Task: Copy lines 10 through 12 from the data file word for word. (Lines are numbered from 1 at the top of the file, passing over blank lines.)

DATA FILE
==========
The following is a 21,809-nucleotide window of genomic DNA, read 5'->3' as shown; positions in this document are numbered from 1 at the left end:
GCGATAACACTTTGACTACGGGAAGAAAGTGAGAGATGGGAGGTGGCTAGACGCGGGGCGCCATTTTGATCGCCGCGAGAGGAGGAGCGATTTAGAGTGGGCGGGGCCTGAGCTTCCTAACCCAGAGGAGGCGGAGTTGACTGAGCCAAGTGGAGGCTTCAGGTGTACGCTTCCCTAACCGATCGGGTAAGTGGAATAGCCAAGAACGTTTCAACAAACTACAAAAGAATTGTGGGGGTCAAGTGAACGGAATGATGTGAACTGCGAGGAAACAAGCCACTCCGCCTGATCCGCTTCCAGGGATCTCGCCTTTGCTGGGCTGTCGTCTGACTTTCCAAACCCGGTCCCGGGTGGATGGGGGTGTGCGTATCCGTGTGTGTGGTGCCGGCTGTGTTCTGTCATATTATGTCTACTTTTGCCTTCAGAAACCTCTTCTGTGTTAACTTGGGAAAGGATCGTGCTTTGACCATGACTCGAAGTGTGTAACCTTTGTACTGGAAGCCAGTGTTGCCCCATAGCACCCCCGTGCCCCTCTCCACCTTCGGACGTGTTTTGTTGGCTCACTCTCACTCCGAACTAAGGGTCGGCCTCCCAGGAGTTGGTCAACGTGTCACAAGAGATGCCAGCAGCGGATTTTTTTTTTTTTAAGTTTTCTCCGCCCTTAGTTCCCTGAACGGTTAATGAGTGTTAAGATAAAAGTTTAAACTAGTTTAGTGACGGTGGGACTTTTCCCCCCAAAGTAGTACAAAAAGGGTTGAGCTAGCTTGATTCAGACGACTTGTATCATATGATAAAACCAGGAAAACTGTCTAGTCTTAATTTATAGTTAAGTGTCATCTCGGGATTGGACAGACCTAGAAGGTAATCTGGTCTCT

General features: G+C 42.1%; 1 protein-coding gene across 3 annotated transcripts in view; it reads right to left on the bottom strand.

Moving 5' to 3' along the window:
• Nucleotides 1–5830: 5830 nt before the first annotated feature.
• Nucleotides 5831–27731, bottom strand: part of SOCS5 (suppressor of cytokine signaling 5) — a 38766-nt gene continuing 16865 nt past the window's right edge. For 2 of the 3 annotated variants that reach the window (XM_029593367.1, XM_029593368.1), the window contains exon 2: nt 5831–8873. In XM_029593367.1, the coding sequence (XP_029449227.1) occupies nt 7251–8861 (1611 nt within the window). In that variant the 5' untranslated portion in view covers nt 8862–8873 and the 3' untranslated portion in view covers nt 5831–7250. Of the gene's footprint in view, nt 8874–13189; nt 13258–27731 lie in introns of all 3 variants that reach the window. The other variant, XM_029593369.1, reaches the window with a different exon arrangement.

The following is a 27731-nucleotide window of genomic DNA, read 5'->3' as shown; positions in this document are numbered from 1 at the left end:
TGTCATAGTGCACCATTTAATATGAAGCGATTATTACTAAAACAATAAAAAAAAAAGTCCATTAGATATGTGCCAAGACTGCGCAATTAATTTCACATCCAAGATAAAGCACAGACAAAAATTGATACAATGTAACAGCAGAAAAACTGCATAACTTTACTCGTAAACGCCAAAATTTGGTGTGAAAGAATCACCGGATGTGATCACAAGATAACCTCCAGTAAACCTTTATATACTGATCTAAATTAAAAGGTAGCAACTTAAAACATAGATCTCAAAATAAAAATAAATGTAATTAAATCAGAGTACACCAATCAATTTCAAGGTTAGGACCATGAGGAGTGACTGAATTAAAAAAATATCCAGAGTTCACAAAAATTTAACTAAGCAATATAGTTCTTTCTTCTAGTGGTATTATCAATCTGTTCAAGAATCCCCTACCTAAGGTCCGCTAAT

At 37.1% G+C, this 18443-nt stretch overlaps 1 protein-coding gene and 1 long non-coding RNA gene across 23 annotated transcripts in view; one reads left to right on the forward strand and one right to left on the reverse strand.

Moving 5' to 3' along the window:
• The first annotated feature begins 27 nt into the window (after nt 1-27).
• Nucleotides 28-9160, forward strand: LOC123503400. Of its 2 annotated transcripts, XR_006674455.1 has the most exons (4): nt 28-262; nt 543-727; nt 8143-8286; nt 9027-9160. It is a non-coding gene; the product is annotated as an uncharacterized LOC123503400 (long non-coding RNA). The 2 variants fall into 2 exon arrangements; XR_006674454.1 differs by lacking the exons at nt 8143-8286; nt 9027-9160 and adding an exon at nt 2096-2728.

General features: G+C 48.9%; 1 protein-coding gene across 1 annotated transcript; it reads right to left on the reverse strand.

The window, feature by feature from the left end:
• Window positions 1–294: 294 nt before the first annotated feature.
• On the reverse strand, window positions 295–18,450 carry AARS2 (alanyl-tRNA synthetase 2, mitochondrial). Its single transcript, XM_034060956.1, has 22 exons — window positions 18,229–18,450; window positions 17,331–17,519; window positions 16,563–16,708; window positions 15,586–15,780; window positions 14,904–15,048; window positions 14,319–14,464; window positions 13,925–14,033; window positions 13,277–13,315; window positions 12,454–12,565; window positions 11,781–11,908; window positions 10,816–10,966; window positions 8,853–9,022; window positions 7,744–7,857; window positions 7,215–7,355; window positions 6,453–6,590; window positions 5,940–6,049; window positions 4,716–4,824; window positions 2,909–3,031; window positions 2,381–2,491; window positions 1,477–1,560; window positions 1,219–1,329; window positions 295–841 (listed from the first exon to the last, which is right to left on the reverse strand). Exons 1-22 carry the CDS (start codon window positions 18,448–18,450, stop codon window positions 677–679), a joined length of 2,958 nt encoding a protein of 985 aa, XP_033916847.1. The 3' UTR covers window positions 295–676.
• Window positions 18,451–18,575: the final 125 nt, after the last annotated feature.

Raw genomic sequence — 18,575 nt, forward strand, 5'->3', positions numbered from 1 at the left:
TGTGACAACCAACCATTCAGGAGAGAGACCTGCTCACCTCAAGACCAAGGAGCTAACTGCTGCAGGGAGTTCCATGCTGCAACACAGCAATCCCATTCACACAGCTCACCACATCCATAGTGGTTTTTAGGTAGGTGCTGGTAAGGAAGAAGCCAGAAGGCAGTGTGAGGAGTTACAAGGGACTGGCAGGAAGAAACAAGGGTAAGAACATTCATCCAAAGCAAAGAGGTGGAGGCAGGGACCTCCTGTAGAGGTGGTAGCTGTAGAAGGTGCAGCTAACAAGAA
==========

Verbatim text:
Moving 5' to 3' along the window:
• The first annotated feature begins 27 nt into the window (after nt 1-27).
• Nucleotides 28-9160, forward strand: LOC123503400. Of its 2 annotated transcripts, XR_006674455.1 has the most exons (4): nt 28-262; nt 543-727; nt 8143-8286; nt 9027-9160. It is a non-coding gene; the product is annotated as an uncharacterized LOC123503400 (long non-coding RNA). The 2 variants fall into 2 exon arrangements; XR_006674454.1 differs by lacking the exons at nt 8143-8286; nt 9027-9160 and adding an exon at nt 2096-2728.